Storage I/O Control (SIOC) is a feature introduced in VMware vSphere 4.1 which was designed to allow prioritization of storage resources during periods of contention across a vSphere cluster. This situation has often been described as the “Noisy Neighbor” issue where one or more VMs can have a negative impact on other VMs sharing the same underlying infrastructure.
For traditional centralized shared storage, enabling SIOC is a “No Brainer” as even using the default settings will ensure more Consistent performance during periods of storage contention which all but no downsides. SIOC does this by managing and potentially throttling the Device Queue depth based on “Shares” assigned to each Virtual Machine to ensure Consistent performance across ESXi hosts.
The below diagrams show the impact on three (3) identical VMs with the same Disk “Shares” values with and without SIOC in a traditional centralized storage environment (a.k.a SAN/NAS).
Without Storage I/O Control
With Storage I/O Control
As show in the above, where VMs have equal share values but reside on different ESXi hosts can result in an undesired result with one VM having double the available storage queue compared to the VMs residing on a different host. In comparison, SIOC ensuring VMs with the same share value get equal access to the underlying storage queue.
While SIOC is an excellent feature, it was designed to address a problem which is no longer a significant factor with the Nutanix Scale out Shared nothing style architecture.
The issue of “noisy neighbour” or storage contention in the Storage Area Network (SAN) is all but eliminated as all Datastores (or “Containers” in Nutanix speak) are serviced by every Nutanix Controller VM in the cluster and under normal circumstances, upwards on 95% of read I/O is serviced by the local Controller VM, Nutanix refers to this feature as “Data Locality”.
Data Locality ensures data being written and read by a VM remains on the Nutanix node where the VM is running, thus reducing latency of accessing data across a Storage Area Network, and ensuring that a VM reading data on one node, has minimal or no impact on another VM on another node in the cluster.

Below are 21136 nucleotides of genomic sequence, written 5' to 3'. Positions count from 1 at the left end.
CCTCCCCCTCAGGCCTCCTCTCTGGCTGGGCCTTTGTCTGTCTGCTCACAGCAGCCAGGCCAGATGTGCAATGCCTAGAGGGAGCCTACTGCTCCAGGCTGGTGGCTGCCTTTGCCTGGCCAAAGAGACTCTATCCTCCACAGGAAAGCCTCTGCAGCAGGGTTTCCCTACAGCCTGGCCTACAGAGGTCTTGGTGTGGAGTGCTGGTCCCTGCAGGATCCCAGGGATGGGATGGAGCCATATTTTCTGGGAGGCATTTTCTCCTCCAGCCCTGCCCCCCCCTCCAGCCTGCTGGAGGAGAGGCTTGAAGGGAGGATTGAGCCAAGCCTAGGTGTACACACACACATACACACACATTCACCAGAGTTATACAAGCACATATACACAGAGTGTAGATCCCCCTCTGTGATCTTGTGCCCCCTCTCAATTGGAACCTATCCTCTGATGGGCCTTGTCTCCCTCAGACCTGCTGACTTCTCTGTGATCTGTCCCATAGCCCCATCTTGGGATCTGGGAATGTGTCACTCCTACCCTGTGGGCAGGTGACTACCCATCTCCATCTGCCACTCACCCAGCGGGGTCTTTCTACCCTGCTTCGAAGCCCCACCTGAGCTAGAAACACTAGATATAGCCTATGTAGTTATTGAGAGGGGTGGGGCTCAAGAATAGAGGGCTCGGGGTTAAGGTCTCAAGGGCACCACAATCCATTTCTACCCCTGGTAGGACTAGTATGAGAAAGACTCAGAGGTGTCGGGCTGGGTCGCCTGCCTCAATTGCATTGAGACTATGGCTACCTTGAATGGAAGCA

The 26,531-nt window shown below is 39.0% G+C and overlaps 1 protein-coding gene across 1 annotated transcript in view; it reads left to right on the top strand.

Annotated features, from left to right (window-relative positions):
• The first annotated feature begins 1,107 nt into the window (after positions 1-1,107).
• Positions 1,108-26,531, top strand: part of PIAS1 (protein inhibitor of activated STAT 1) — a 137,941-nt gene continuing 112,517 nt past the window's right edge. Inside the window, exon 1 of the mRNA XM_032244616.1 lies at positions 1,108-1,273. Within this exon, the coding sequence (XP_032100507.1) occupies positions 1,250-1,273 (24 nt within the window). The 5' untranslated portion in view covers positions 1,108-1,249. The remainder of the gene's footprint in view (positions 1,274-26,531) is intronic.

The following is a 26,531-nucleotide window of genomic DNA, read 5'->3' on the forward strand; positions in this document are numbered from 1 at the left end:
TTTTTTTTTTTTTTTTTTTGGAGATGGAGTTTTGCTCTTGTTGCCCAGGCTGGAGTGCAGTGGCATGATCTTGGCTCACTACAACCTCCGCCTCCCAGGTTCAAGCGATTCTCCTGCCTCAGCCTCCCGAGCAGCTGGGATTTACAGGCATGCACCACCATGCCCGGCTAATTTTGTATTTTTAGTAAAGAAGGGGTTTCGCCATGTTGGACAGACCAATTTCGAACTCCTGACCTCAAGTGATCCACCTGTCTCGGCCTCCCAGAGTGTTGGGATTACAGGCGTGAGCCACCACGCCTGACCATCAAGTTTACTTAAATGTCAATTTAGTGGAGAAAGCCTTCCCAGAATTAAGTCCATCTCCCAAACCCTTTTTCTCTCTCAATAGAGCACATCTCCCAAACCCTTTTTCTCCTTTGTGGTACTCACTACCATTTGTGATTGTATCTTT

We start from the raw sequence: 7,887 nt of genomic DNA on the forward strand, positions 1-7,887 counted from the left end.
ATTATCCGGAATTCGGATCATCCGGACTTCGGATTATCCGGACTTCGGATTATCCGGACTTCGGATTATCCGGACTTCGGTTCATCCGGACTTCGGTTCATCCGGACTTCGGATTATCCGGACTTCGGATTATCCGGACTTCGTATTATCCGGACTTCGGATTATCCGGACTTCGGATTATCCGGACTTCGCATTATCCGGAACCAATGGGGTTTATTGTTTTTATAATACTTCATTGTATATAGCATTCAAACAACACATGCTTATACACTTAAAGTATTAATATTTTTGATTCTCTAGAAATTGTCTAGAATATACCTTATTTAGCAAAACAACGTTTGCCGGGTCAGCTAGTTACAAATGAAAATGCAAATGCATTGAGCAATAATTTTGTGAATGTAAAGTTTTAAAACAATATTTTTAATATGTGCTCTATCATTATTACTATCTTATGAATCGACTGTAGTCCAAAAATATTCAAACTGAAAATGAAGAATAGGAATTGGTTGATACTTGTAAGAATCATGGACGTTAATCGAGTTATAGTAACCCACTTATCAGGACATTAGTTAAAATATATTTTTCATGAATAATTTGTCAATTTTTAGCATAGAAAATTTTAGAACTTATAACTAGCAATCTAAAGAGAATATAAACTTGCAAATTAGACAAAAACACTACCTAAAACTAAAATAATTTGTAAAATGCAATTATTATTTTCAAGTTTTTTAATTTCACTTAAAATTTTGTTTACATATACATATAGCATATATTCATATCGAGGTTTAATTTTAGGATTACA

As Write I/O is also distributed throughout the Nutanix cluster, which means no one single node is monopolized by (Write) replication traffic.
Storage I/O Control was designed around the concept of a LUN or NFS mount (from vSphere 5.0 onwards) where the LUN or NFS mount is served by a central storage controller, as is the most typical deployment in the past for VMware vSphere environment.
As such, SIOC limiting the LUN queue depth allowed all VMs on the LUN to have either an equal share of the available queue, OR by specifying “Share” values on a VM basis, ensure VMs can be prioritized based on importance.
By default, all Virtual Hard Disks have a share value of “Normal” (1000 shares). Therefore if a individual VM needs to be given higher storage priority, the Share value can be increased.
Note: In general, modifying VM Virtual disk share values should not be required.
As Nutanix has one Storage Controller (or CVM) per node which all actively service I/O to the Datastore, SOIC is not required, and provides no benefits.
For more information about SIOC in traditional NAS environments see: “Performance implications of Storage I/O Control – Enabled NFS Datastores in VMware vSphere 5.0”
As such for Nutanix environments it is recommended SIOC control be disabled and DRS “anti-affinity” or “VM to host” rules be used to separate high I/O VMs.